Charles Lindbergh might have received global recognition for his solo air crossing of the Atlantic in 1927, but it was two Portuguese pilots – Gago Coutinho and Sacadura Cabral (pictured left and right, respectively) – who had previously set the pace five years earlier with their historic journey from Portugal to Brazil, the world’s first-ever flight over the South Atlantic.
Although the North Atlantic had already been traversed in a non-stop flight by John Alcock and Arthur Brown in 1919, Coutinho and Cabral’s achievement remains notable as a milestone in transatlantic aviation, and for its use of new technologies such as the artificial horizon.
Using three separate Fairey III single-engine hydroplanes – named Lusitânia, Pátria and Santa Cruz, respectively – their epic pioneering flight began near the Tower of Belém in the Portuguese capital on the afternoon of the 30th of March 1922, ending triumphantly in Rio de Janeiro seventy-nine days later on the 17th of June.
The flight, which marked the centennial of Brazil’s independence, covered a total distance of 8,383 kilometres (5,209 miles), consisted of a series of stopovers en route at Las Palmas in the Canary Islands, São Vicente and Praia in the Cape Verde Islands and São Pedro/São Paulo, Fernando Noronha, Recife, Salvador da Bahia, Porto Seguro and Vitória in Brazil for refuelling, repair work, provisions and changing planes, whenever necessary.
Both high-ranking naval officers, Gago Coutinho and Sacadura Cabral hoped to follow in the footsteps of some of their intrepid forefathers, heroic Portuguese adventurers like Vasco da Gama and Fernão de Magalhães (Ferdinand Magellan) who wrote their own chapters in world history hundreds of years ago.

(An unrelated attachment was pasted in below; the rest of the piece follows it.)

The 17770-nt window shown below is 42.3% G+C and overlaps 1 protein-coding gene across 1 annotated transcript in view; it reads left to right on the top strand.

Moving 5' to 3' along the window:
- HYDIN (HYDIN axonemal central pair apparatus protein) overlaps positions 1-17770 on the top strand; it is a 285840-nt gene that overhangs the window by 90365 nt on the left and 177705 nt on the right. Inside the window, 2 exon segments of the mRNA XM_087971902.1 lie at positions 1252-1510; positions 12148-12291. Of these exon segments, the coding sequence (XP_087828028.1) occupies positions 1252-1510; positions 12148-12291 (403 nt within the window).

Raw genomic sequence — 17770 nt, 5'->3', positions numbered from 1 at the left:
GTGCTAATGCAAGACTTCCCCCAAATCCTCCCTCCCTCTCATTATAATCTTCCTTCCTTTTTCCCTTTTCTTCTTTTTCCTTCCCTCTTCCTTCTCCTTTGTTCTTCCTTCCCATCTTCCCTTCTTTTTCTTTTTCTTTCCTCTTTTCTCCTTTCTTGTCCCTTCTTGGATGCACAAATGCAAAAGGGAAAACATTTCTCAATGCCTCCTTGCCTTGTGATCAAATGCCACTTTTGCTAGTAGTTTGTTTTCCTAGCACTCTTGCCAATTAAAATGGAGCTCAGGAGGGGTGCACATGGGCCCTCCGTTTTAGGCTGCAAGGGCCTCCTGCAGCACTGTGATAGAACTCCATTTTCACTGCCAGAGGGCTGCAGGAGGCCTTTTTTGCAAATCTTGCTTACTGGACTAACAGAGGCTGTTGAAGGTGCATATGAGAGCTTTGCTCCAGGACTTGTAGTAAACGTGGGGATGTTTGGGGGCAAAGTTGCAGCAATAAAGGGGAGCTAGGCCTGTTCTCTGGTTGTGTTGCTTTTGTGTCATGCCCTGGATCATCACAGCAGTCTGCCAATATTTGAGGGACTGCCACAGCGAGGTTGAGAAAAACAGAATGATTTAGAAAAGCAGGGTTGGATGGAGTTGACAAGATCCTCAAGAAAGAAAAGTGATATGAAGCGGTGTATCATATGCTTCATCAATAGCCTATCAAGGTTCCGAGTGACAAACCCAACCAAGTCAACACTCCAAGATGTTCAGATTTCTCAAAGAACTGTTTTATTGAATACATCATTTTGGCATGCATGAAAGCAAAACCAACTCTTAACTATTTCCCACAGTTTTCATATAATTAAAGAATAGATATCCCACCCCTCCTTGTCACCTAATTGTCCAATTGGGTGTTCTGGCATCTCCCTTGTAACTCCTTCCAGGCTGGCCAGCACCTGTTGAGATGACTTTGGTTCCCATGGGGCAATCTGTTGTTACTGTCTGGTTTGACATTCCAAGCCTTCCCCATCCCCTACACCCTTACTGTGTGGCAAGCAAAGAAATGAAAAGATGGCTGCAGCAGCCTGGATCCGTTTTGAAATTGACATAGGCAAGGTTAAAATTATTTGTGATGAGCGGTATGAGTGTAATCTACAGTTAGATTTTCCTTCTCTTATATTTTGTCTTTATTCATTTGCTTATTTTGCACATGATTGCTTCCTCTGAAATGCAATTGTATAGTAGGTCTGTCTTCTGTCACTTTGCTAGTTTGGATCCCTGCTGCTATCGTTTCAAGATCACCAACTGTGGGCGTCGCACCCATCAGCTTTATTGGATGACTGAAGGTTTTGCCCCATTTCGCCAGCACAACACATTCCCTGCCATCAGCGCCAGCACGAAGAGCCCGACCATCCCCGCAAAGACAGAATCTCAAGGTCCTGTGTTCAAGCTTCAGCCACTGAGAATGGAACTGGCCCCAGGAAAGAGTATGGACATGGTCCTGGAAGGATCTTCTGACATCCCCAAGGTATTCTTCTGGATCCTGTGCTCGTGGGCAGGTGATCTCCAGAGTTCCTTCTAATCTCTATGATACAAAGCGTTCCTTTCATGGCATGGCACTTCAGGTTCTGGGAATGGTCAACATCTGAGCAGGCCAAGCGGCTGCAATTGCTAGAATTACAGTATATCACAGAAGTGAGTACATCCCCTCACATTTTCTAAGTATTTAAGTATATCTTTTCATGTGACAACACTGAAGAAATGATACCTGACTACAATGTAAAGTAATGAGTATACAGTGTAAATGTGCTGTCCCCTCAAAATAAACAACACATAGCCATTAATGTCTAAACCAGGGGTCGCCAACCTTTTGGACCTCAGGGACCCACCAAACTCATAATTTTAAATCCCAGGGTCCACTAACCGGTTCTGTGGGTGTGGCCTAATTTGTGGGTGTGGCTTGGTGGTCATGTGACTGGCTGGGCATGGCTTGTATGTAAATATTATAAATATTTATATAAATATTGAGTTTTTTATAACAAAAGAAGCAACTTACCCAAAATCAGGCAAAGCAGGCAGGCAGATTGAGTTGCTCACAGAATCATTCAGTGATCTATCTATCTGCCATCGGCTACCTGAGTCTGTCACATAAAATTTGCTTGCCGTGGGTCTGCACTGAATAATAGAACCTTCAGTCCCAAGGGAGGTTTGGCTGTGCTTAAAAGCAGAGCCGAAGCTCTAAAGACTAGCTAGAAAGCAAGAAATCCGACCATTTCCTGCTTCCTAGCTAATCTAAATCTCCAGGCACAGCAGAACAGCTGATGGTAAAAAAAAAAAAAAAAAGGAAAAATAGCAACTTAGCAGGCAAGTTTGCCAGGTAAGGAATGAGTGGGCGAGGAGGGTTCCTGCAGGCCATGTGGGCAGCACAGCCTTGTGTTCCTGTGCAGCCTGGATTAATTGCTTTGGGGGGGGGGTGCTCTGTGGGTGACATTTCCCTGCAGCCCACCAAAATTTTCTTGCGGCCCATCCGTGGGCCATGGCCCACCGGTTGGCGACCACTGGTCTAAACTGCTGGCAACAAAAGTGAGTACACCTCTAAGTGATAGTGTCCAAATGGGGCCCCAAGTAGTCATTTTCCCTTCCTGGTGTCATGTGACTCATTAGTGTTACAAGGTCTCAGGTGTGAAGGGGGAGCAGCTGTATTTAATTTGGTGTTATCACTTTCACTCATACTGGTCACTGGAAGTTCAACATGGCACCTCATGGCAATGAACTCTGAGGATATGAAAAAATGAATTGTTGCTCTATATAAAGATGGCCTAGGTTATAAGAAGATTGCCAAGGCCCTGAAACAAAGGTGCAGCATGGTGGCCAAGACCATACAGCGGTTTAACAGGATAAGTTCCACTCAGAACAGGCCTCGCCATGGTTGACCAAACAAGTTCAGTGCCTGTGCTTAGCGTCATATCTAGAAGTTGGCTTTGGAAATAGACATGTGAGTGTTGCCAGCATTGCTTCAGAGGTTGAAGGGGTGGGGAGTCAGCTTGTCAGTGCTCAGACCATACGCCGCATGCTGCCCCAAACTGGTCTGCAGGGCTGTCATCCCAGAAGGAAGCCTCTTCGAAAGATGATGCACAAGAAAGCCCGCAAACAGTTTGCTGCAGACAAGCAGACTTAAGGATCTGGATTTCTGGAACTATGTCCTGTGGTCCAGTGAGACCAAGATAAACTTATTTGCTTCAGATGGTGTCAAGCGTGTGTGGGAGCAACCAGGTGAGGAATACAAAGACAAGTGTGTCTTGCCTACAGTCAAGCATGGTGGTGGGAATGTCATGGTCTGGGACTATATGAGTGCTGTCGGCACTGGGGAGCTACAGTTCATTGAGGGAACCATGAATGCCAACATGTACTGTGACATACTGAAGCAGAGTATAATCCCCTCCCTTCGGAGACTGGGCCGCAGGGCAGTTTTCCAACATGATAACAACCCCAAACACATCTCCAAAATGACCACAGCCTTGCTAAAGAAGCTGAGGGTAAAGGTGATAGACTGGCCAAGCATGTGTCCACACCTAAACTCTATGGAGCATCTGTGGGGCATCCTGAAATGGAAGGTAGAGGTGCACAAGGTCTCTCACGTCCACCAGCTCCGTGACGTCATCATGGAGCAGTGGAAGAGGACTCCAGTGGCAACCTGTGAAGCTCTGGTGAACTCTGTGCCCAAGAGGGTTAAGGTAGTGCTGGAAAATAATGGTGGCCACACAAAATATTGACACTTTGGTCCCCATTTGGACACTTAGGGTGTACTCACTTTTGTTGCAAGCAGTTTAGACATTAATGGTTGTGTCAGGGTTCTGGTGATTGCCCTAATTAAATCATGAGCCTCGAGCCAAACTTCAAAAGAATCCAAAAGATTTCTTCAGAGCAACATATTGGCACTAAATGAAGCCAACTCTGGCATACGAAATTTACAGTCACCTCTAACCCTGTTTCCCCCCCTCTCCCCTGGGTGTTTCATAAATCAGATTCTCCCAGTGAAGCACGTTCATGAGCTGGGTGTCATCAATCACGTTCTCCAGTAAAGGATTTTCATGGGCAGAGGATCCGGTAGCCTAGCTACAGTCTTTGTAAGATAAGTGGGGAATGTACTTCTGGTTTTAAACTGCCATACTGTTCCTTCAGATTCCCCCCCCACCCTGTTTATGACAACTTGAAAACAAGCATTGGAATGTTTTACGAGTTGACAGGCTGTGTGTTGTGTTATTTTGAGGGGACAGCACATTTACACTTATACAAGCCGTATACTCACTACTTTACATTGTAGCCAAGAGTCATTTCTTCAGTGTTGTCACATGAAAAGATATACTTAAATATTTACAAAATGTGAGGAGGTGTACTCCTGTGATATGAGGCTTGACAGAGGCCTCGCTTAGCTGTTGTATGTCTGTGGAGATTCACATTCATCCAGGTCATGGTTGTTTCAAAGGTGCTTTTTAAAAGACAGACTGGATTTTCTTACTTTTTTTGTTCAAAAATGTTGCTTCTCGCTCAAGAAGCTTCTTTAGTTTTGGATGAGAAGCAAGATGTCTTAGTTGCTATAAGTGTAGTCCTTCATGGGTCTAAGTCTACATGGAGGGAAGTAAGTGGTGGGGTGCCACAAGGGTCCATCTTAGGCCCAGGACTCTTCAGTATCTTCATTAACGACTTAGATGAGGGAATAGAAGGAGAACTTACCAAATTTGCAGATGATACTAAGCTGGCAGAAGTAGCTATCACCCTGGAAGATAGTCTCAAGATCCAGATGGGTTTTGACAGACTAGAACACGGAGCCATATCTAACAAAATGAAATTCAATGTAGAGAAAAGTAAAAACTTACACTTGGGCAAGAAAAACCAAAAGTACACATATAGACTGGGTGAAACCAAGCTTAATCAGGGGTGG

An expert in astronomical science, Coutinho took on the role of expedition navigator while Cabral concentrated on flying the planes. By deploying sextants and other such instruments, they sought to prove that astronomical navigation could be just as accurately pursued in the air as in water.
They achieved this and by doing so became the first airmen to cross the Atlantic using this age-old method of navigation.
Coutinho’s invention was a type of sextant incorporating two spirit levels to provide an artificial horizon. This adaptation of the traditional marine sextant allowed navigation without visual reference to the real horizon. He also invented an optical flight instrument, to be mounted on the plane’s cockpit floor, to measure leeway in flight whenever ground was visible.
Many incidents were encountered during the journey but ultimately overcome, such as problems of excessive weight during sea landings and take-offs and sudden bouts of unexpected bad weather that brought very heavy rainfall and winds so strong that one of the hydroplanes sank into the ocean.
Sadly, just two years after his record-breaking flight, Sacadura Cabral died along with his co-pilot whilst flying over the English Channel, having lost their way in thick fog. Neither of their bodies was never found.
Visitors to Lisbon might be interested to know that the third and final seaplane used to complete the journey, the Santa Cruz, is one of the star exhibits at Lisbon’s Museu de Marinha (Maritime Museum, indicated on the map below), which is located in the tourist centre of Belém. A life-size replica of the plane can also be seen close to the nearby Tower of Belém.